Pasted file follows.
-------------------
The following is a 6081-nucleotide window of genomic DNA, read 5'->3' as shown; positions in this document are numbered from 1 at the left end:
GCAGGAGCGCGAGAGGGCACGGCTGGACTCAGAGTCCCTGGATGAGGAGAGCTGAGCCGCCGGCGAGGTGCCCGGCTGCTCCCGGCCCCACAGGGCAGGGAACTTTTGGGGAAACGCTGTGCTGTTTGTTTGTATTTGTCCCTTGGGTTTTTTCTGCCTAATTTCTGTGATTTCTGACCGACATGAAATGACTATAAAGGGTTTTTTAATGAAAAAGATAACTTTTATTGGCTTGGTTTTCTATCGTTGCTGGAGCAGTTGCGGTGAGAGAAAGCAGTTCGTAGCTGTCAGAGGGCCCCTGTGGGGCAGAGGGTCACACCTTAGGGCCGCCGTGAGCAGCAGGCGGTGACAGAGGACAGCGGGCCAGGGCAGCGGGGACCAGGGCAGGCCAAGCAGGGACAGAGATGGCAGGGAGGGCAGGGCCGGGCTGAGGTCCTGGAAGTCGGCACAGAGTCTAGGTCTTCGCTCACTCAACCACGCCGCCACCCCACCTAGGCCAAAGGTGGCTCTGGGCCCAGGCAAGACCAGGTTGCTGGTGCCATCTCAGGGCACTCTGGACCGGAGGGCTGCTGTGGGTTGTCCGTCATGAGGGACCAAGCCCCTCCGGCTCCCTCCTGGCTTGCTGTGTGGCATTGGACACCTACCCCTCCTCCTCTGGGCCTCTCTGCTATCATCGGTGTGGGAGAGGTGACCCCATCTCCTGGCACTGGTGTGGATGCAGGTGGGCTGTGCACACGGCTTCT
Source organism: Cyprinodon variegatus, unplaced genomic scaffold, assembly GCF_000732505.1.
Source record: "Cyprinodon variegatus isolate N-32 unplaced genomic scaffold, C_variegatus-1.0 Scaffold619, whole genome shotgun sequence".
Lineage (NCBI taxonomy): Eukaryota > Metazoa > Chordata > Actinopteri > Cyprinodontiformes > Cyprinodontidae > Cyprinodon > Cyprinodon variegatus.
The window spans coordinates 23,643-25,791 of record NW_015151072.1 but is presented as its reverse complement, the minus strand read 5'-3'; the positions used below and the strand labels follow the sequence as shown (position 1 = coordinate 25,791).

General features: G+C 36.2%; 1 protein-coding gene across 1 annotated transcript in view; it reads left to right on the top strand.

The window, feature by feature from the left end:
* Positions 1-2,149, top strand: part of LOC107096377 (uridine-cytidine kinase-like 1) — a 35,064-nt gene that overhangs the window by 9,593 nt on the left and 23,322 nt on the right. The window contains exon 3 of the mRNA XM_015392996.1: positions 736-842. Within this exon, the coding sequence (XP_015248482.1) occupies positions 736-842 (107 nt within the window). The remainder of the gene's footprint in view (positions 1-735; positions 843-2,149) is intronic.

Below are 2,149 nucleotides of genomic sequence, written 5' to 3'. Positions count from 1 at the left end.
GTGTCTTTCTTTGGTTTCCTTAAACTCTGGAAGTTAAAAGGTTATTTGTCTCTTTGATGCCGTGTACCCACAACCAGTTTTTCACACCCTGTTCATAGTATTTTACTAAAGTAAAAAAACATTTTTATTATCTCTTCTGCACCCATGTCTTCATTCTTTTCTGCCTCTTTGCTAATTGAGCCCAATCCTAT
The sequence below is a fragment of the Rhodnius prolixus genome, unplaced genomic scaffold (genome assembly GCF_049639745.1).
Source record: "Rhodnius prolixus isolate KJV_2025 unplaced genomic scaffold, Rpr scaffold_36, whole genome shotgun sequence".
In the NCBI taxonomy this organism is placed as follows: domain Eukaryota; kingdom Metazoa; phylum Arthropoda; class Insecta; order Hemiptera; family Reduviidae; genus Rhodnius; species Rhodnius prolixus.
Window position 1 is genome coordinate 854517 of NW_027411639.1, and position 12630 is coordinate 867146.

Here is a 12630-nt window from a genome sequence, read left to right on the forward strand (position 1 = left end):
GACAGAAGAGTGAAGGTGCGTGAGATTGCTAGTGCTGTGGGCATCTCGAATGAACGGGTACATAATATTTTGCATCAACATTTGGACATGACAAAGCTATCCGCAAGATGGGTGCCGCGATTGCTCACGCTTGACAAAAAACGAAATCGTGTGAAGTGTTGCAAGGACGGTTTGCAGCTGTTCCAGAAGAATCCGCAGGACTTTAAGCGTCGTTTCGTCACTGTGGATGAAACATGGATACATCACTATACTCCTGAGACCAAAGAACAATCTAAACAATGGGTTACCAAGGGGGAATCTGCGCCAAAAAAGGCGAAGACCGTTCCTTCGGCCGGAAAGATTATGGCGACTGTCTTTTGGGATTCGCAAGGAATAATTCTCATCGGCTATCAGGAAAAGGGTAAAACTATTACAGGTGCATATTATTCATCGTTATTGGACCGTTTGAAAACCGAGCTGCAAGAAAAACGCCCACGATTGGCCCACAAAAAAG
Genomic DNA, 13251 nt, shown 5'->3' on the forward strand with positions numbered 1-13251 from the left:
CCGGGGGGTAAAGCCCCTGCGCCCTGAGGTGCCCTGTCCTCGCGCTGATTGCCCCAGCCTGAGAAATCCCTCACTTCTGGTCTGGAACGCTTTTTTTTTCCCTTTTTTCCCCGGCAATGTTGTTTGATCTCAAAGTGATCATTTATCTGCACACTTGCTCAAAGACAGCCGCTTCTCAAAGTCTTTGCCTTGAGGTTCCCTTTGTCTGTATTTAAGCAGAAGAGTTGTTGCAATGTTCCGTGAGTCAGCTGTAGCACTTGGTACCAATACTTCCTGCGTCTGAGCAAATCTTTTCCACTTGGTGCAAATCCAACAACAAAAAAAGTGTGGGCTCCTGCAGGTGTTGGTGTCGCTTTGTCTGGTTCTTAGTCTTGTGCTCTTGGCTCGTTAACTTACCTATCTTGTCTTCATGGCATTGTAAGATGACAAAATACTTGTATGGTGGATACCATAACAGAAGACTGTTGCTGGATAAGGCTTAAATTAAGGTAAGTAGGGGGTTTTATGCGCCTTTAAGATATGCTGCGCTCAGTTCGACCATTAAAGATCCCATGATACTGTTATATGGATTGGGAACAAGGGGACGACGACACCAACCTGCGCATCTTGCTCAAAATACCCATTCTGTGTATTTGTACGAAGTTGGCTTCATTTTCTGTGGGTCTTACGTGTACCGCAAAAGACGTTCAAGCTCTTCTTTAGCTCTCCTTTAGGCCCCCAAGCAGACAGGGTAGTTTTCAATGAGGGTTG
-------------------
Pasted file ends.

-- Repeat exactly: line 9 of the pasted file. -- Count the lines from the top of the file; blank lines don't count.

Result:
* Positions 1-2,149, top strand: part of LOC107096377 (uridine-cytidine kinase-like 1) — a 35,064-nt gene that overhangs the window by 9,593 nt on the left and 23,322 nt on the right. The window contains exon 3 of the mRNA XM_015392996.1: positions 736-842. Within this exon, the coding sequence (XP_015248482.1) occupies positions 736-842 (107 nt within the window). The remainder of the gene's footprint in view (positions 1-735; positions 843-2,149) is intronic.